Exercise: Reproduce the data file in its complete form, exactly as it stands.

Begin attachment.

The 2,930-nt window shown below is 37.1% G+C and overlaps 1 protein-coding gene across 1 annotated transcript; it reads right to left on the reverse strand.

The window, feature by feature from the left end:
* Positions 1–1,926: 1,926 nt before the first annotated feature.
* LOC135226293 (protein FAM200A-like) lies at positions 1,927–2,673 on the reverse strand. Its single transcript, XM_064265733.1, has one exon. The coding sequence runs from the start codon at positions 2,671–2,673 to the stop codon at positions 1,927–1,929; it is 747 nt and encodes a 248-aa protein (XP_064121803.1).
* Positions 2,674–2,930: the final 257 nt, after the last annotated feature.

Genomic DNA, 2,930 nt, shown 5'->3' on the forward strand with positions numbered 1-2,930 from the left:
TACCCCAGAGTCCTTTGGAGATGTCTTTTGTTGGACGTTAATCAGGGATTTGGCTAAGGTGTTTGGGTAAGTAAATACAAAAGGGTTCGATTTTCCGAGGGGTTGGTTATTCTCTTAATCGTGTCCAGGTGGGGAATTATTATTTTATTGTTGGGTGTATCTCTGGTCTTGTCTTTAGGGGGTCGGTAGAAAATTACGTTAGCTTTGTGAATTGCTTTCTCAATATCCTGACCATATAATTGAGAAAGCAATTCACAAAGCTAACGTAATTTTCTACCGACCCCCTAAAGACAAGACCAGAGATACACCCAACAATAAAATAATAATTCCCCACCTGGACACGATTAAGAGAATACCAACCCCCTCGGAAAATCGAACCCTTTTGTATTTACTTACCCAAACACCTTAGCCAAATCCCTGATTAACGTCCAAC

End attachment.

The 2,930-nt window shown below is 37.1% G+C and overlaps 1 protein-coding gene across 1 annotated transcript; it reads right to left on the reverse strand.

The window, feature by feature from the left end:
* Positions 1–1,926: 1,926 nt before the first annotated feature.
* LOC135226293 (protein FAM200A-like) lies at positions 1,927–2,673 on the reverse strand. Its single transcript, XM_064265733.1, has one exon. The coding sequence runs from the start codon at positions 2,671–2,673 to the stop codon at positions 1,927–1,929; it is 747 nt and encodes a 248-aa protein (XP_064121803.1).
* Positions 2,674–2,930: the final 257 nt, after the last annotated feature.

Genomic DNA, 2,930 nt, shown 5'->3' on the forward strand with positions numbered 1-2,930 from the left:
TACCCCAGAGTCCTTTGGAGATGTCTTTTGTTGGACGTTAATCAGGGATTTGGCTAAGGTGTTTGGGTAAGTAAATACAAAAGGGTTCGATTTTCCGAGGGGTTGGTTATTCTCTTAATCGTGTCCAGGTGGGGAATTATTATTTTATTGTTGGGTGTATCTCTGGTCTTGTCTTTAGGGGGTCGGTAGAAAATTACGTTAGCTTTGTGAATTGCTTTCTCAATATCCTGACCATATAATTGAGAAAGCAATTCACAAAGCTAACGTAATTTTCTACCGACCCCCTAAAGACAAGACCAGAGATACACCCAACAATAAAATAATAATTCCCCACCTGGACACGATTAAGAGAATACCAACCCCCTCGGAAAATCGAACCCTTTTGTATTTACTTACCCAAACACCTTAGCCAAATCCCTGATTAACGTCCAAC